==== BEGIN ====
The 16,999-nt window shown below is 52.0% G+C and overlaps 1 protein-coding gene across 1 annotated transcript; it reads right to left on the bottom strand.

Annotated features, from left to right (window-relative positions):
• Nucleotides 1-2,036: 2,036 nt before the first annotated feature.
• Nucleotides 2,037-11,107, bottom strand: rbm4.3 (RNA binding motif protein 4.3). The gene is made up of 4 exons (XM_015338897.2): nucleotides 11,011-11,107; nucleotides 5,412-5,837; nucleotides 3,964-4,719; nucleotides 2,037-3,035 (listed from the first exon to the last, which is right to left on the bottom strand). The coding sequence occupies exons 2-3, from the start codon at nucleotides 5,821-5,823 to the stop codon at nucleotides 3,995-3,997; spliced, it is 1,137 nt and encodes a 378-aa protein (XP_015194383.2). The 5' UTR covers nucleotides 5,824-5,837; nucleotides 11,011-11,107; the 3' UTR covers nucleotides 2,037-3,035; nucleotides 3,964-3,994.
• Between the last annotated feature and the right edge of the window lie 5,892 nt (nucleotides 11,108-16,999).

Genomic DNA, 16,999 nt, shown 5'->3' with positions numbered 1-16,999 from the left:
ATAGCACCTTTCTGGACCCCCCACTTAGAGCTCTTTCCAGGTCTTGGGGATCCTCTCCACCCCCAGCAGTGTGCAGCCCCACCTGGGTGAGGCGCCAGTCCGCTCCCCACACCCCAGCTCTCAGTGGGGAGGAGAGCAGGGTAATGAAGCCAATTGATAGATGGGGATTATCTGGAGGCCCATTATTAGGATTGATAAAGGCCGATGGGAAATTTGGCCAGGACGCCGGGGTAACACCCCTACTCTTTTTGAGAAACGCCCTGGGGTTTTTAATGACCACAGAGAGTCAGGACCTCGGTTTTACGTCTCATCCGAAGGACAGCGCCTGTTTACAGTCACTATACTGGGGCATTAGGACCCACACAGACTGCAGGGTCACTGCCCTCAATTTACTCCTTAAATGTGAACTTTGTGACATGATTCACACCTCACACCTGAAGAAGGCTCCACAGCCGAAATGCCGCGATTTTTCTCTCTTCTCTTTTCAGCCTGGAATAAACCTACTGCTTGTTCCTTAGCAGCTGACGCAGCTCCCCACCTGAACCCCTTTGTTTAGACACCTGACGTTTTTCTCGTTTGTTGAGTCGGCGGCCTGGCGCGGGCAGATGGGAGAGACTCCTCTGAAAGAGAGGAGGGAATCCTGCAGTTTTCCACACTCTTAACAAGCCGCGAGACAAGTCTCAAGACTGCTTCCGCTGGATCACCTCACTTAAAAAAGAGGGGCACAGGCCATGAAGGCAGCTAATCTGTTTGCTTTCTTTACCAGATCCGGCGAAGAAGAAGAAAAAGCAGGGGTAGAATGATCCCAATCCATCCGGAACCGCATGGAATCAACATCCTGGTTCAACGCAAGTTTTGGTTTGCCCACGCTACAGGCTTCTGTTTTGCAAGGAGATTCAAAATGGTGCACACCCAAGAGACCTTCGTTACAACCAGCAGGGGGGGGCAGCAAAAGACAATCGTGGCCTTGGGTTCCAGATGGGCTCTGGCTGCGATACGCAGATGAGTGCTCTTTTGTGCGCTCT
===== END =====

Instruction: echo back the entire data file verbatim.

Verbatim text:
The 16,999-nt window shown below is 52.0% G+C and overlaps 1 protein-coding gene across 1 annotated transcript; it reads right to left on the bottom strand.

Annotated features, from left to right (window-relative positions):
• Nucleotides 1-2,036: 2,036 nt before the first annotated feature.
• Nucleotides 2,037-11,107, bottom strand: rbm4.3 (RNA binding motif protein 4.3). The gene is made up of 4 exons (XM_015338897.2): nucleotides 11,011-11,107; nucleotides 5,412-5,837; nucleotides 3,964-4,719; nucleotides 2,037-3,035 (listed from the first exon to the last, which is right to left on the bottom strand). The coding sequence occupies exons 2-3, from the start codon at nucleotides 5,821-5,823 to the stop codon at nucleotides 3,995-3,997; spliced, it is 1,137 nt and encodes a 378-aa protein (XP_015194383.2). The 5' UTR covers nucleotides 5,824-5,837; nucleotides 11,011-11,107; the 3' UTR covers nucleotides 2,037-3,035; nucleotides 3,964-3,994.
• Between the last annotated feature and the right edge of the window lie 5,892 nt (nucleotides 11,108-16,999).

Genomic DNA, 16,999 nt, shown 5'->3' with positions numbered 1-16,999 from the left:
ATAGCACCTTTCTGGACCCCCCACTTAGAGCTCTTTCCAGGTCTTGGGGATCCTCTCCACCCCCAGCAGTGTGCAGCCCCACCTGGGTGAGGCGCCAGTCCGCTCCCCACACCCCAGCTCTCAGTGGGGAGGAGAGCAGGGTAATGAAGCCAATTGATAGATGGGGATTATCTGGAGGCCCATTATTAGGATTGATAAAGGCCGATGGGAAATTTGGCCAGGACGCCGGGGTAACACCCCTACTCTTTTTGAGAAACGCCCTGGGGTTTTTAATGACCACAGAGAGTCAGGACCTCGGTTTTACGTCTCATCCGAAGGACAGCGCCTGTTTACAGTCACTATACTGGGGCATTAGGACCCACACAGACTGCAGGGTCACTGCCCTCAATTTACTCCTTAAATGTGAACTTTGTGACATGATTCACACCTCACACCTGAAGAAGGCTCCACAGCCGAAATGCCGCGATTTTTCTCTCTTCTCTTTTCAGCCTGGAATAAACCTACTGCTTGTTCCTTAGCAGCTGACGCAGCTCCCCACCTGAACCCCTTTGTTTAGACACCTGACGTTTTTCTCGTTTGTTGAGTCGGCGGCCTGGCGCGGGCAGATGGGAGAGACTCCTCTGAAAGAGAGGAGGGAATCCTGCAGTTTTCCACACTCTTAACAAGCCGCGAGACAAGTCTCAAGACTGCTTCCGCTGGATCACCTCACTTAAAAAAGAGGGGCACAGGCCATGAAGGCAGCTAATCTGTTTGCTTTCTTTACCAGATCCGGCGAAGAAGAAGAAAAAGCAGGGGTAGAATGATCCCAATCCATCCGGAACCGCATGGAATCAACATCCTGGTTCAACGCAAGTTTTGGTTTGCCCACGCTACAGGCTTCTGTTTTGCAAGGAGATTCAAAATGGTGCACACCCAAGAGACCTTCGTTACAACCAGCAGGGGGGGGCAGCAAAAGACAATCGTGGCCTTGGGTTCCAGATGGGCTCTGGCTGCGATACGCAGATGAGTGCTCTTTTGTGCGCTCT